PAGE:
Sir Keir Starmer has claimed an investigation into the refurbishment of Boris Johnson’s Downing Street flat could be “over in five minutes” if he revealed “who paid for it in the first place”.
The Prime Minister has insisted he has not broken any laws over renovations of his Number 11 residence after the Electoral Commission launched a formal investigation.
The Times reports, quoting a Government source, that Downing Street is concerned “there could be a paper trail” at the Conservative Campaign Headquarters (CCHQ).
Investigators from the Electoral Commission can demand documents and information, and could potentially seek a statutory interview with the Prime Minister as part of the process.
Labour leader Sir Keir told ITV’s Peston: “He’s got the Cabinet Secretary doing an investigation, got the Electoral Commission doing an investigation.
“Those investigations could be over in five minutes if the Prime Minister just answered the question, who paid for it in the first place?”
Challenged by the Labour leader over the issue at Prime Minister’s Questions on Wednesday, Mr Johnson said he “personally” paid for the renovations, but refused to answer whether he received an initial loan from the Tory party.
The Electoral Commission said the investigation will “determine whether any transactions relating” to the renovations “fall within the regime regulated by the commission and whether such funding was reported as required”.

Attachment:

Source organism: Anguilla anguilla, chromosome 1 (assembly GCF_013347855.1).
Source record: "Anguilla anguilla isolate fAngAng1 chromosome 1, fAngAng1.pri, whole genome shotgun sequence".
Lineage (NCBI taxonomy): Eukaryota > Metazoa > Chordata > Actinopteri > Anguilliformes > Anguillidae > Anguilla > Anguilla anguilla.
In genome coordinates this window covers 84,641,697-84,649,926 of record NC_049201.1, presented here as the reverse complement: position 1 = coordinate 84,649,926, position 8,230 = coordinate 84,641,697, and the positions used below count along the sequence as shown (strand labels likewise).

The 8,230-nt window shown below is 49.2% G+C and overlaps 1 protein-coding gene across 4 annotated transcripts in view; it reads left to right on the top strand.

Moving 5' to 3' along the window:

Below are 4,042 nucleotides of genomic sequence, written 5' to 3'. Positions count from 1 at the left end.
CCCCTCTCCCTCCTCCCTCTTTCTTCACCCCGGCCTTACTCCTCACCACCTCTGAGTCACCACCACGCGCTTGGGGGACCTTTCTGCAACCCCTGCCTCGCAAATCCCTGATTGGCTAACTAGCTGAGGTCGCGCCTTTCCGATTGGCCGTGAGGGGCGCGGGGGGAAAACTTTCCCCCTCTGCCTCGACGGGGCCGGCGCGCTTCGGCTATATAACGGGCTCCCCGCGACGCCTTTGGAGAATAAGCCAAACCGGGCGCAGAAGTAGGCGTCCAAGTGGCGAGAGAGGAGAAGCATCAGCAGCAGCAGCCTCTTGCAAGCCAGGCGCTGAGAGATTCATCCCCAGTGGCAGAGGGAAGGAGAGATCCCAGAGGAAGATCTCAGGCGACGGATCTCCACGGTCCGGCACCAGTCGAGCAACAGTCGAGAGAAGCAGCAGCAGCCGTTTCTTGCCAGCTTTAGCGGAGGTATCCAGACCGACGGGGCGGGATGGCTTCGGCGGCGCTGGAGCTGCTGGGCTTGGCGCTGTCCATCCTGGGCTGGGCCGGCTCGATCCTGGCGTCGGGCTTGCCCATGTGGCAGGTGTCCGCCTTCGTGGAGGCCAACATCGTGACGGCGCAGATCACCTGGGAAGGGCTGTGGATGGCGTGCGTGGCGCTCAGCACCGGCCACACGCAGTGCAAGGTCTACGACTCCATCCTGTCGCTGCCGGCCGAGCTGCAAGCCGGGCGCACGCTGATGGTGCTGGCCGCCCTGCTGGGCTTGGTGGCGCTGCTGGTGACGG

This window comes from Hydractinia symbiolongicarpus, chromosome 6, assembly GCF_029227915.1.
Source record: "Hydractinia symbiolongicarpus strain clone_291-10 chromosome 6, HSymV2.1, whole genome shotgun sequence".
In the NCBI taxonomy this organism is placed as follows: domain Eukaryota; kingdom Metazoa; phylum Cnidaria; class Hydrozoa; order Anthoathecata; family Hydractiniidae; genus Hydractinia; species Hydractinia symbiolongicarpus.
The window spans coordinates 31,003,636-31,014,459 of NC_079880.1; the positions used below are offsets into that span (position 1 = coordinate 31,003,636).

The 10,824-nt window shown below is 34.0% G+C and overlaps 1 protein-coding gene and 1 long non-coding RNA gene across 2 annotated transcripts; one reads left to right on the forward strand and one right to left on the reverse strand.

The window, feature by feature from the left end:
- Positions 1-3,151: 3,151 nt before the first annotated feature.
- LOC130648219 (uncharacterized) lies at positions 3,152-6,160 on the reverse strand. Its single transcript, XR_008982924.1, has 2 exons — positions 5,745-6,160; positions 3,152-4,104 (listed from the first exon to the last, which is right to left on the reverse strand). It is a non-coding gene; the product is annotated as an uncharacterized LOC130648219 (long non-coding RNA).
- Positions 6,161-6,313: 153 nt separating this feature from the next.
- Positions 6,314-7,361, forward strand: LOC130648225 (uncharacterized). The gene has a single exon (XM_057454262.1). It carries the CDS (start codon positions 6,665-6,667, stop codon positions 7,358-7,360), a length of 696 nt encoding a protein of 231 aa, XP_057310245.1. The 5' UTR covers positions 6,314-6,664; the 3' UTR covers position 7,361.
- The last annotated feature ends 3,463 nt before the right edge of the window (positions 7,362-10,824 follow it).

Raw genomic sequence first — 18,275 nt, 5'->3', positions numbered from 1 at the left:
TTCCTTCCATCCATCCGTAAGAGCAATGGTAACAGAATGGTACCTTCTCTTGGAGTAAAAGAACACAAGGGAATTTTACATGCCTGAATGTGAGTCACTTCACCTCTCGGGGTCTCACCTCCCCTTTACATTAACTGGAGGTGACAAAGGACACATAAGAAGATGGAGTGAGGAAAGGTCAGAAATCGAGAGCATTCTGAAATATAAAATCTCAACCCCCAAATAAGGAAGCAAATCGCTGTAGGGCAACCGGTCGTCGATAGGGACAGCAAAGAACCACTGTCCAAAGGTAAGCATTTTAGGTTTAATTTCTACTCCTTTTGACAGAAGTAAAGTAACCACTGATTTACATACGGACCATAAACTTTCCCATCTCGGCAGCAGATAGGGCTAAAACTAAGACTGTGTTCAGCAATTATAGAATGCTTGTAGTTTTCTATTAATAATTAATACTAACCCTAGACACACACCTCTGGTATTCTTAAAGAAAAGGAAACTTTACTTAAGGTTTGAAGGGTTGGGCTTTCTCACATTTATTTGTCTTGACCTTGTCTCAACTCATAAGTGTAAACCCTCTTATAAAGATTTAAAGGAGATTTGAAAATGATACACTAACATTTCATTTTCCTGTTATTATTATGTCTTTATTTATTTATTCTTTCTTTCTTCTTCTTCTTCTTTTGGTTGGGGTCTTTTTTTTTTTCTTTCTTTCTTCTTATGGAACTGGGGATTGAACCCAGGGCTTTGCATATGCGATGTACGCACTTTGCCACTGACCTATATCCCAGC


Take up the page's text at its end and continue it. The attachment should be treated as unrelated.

The Conservative Party said it would “continue to work constructively” with the commission.
“We believe all reportable donations have been transparently and correctly declared and published by the Electoral Commission,” a spokesman said.
Prime ministers get a budget of up to £30,000 per year to renovate their Downing Street residency, but newspaper reports have suggested Mr Johnson has spent up to £200,000.
Last week, the Daily Mail published details of an email from Tory peer Lord Brownlow in which he said he was making a £58,000 donation to the party “to cover the payments the party has already made on behalf of the soon-to-be-formed ‘Downing Street Trust’”.
Labour peer Baroness Jay told BBC Newsnight on Wednesday that she had been approached earlier this year by Lord Brownlow, who “asked if I would like to become a trustee on the Downing Street Trust”.
She said that the proposed trust “would be for the public part of Downing Street not the residences”, although nothing formal was ever agreed.
Former private secretary to the Queen Lord Geidt was appointed as the new independent adviser on ministers’ interests on Wednesday, and immediately launched his own investigation into the flat.
The appointment of the new adviser paves the way for the publication of the latest register of ministerial interests, which could contain details of any donations to fund the flat.
However, the Prime Minister’s official spokesman said Mr Johnson will remain the “ultimate arbiter” of whether the ministerial code has been broken, even if the investigation centres on himself.